Reporting an accident at work
Your employer must report serious work-related accidents, diseases and dangerous incidents to the Health and Safety Executive for Northern Ireland (HSENI) or the Health and Safety department at your local authority. They must report:
- major injuries, a broken arm or ribs for example
- dangerous incidents like the collapse of scaffolding, people overcome by gas
- any other injury that stops an employee from doing their normal work for more than three days
The reporting must be done by your employer, but if you're involved it's a good idea to make sure it's been reported.
Who is responsible for health and safety at work?
Your employer has to carry out a risk assessment and do what's needed to take care of the health and safety of employees and visitors. This includes deciding how many first aiders are needed and what kind of first aid equipment and facilities should be provided.
First aiders have no statutory right to extra pay, but some employers do offer this. Employees must also take reasonable care over their own health and safety.
- Employees' health and safety responsibilities
- Employers' health and safety responsibilities
- First Aid at work - Information from the Health and Safety Executive for Northern Ireland
Any injury at work - including minor injuries - should be recorded in your employer's 'accident book'.
All employers (except for very small companies) must keep an accident book. It's mainly for the benefit of employees, as it provides a useful record of what happened in case you need time off work or need to claim compensation later on. But recording accidents also helps your employer to see what's going wrong and take action to stop accidents in future.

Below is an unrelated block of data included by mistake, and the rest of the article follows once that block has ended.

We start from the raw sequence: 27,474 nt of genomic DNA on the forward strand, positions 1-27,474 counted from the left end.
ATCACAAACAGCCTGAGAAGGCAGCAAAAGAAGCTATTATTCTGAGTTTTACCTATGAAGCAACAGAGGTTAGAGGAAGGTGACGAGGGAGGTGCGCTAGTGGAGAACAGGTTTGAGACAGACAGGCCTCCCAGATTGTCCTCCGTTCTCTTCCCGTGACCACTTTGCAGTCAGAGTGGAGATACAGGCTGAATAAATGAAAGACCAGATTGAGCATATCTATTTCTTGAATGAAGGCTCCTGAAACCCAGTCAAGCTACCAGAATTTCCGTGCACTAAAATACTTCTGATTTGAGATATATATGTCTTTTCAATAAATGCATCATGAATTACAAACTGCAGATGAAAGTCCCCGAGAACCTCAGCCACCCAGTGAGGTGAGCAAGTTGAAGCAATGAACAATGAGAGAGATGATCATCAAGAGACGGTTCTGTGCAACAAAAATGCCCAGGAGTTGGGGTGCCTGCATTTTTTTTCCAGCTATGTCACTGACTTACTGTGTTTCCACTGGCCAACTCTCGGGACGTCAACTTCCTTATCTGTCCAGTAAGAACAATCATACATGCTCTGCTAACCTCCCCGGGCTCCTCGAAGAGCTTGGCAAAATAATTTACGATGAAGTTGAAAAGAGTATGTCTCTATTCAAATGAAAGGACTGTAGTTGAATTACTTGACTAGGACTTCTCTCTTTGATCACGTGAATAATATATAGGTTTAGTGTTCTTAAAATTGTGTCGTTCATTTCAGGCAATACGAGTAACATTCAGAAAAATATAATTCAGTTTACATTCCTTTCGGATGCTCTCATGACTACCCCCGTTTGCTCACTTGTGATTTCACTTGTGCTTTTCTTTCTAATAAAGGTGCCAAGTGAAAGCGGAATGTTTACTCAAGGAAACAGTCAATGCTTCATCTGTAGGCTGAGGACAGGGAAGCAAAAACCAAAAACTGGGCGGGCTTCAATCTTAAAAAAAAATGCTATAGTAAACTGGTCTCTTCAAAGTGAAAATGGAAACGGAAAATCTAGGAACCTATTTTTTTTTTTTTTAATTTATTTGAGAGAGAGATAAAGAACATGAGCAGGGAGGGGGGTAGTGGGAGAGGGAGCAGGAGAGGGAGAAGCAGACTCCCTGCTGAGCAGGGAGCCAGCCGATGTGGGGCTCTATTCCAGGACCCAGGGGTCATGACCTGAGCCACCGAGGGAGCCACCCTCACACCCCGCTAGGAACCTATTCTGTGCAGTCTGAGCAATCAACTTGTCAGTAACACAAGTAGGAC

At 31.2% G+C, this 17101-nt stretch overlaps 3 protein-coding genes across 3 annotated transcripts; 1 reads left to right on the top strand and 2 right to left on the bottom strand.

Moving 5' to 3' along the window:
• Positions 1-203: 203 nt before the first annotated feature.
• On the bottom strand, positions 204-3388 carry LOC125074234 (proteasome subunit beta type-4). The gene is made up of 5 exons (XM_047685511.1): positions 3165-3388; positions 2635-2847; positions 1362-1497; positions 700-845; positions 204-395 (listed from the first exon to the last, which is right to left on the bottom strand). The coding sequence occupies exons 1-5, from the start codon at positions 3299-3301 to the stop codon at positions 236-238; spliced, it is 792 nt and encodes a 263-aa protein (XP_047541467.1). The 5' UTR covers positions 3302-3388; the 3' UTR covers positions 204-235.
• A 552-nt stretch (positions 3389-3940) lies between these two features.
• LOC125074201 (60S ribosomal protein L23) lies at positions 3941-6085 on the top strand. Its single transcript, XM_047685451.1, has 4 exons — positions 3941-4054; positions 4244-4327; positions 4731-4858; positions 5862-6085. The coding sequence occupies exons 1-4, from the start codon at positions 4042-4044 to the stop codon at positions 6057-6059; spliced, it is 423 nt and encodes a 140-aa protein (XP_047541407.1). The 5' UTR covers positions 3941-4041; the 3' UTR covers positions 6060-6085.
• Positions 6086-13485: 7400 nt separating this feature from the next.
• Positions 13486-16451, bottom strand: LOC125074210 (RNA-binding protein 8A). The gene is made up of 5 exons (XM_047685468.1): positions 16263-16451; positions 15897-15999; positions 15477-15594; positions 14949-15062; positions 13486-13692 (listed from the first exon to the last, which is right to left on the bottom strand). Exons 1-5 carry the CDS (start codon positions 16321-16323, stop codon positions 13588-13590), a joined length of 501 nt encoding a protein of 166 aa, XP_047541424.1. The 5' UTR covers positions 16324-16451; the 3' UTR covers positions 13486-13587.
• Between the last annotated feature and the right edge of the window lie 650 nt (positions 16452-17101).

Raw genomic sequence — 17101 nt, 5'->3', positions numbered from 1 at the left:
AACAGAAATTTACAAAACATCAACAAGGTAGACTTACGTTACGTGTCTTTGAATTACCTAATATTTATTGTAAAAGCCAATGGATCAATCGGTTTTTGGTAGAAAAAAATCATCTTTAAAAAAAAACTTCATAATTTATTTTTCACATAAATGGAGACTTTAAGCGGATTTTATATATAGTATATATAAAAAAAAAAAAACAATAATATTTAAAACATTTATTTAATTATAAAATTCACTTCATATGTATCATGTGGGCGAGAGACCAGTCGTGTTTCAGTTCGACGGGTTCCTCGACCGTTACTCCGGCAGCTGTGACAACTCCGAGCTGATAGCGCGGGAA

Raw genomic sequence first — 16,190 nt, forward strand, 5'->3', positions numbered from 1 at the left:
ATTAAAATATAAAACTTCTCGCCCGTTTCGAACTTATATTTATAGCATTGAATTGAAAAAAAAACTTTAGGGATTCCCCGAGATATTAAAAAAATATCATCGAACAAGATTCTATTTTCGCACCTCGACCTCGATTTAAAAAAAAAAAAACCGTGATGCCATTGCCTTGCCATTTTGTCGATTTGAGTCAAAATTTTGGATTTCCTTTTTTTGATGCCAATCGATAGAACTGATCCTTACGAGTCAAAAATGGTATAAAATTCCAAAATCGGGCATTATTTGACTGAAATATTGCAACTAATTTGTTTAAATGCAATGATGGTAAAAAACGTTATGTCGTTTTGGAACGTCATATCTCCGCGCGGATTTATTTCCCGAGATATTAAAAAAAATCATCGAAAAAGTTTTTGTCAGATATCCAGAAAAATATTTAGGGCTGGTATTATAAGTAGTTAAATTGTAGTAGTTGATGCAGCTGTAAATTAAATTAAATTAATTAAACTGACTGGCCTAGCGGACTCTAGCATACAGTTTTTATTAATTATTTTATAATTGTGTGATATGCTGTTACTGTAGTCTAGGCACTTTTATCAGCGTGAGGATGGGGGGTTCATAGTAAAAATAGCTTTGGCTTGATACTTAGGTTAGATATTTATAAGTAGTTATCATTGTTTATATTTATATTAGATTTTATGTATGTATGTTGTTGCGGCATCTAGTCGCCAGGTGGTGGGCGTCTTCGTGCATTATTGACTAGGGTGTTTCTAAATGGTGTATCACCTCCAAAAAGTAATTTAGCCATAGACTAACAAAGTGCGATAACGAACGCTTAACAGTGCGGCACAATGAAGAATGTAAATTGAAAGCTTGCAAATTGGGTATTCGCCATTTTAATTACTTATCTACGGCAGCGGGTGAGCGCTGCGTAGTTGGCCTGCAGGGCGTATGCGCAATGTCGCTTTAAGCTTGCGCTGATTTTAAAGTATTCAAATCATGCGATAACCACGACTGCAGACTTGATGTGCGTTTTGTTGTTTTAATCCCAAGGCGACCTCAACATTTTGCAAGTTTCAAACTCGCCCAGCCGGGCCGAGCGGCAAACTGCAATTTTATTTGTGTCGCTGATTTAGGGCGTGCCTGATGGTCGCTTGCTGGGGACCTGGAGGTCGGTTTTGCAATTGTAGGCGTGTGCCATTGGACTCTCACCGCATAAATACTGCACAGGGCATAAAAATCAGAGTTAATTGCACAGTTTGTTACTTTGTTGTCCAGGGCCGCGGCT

In most cases, if you need time off because of an accident at work, you'll only have the right to Statutory Sick Pay. Your employer may have a scheme for paying more for time off caused by accidents, or may decide to pay extra depending on what has happened.
Making an injury claim
If you've been injured in an accident at work and you think your employer is at fault, you may want to make a claim for compensation. Any claim must be made within three years of the date of the accident and you'll normally need a lawyer to represent you. If you belong to a trade union, you may be able to use their legal services. Otherwise, you should speak to a specialist personal injury lawyer.
By law, your employer must be insured to cover a successful claim and should place a certificate with the name of their employer's insurance company where it can be seen at work. If not, they must give you the details if you need them.
If you're considering suing your employer, remember that the aim of legal damages is to put you in the position you would be in had the accident not happened - it's not about getting hold of some 'free' money. There are also court costs and legal fees to think about.
What you should you do if you have an accident
If you have an accident in the workplace, you should:
- make sure you record any injury in the 'accident book'
- if need be, make sure your employer has reported it to the HSENI
- check your contract or written statement of employment for information about sick or accident pay
- if there's a dispute, try to sort it out with your employer
If there are health and safety problems at work, point them out to your employer or the employee safety representative. Ask for them to be dealt with. If this doesn't happen, call the HSENI on 029 9024 3249.
Where you can get help
The Health and Safety Executive for Northern Ireland is the lead body in Northern Ireland responsible for the promotion and enforcement of health and safety at work standards. It also offers confidential advice and guidance on:
- phone: 028 9024 3249
The Labour Relations Agency (LRA) offers free, confidential and impartial advice on all employment rights issues for residents of Northern Ireland.
You can contact the LRA on 028 9032 1442 from 9.00 am to 5.00 pm Monday to Friday.
Citizens Advice Northern Ireland can provide free and impartial advice.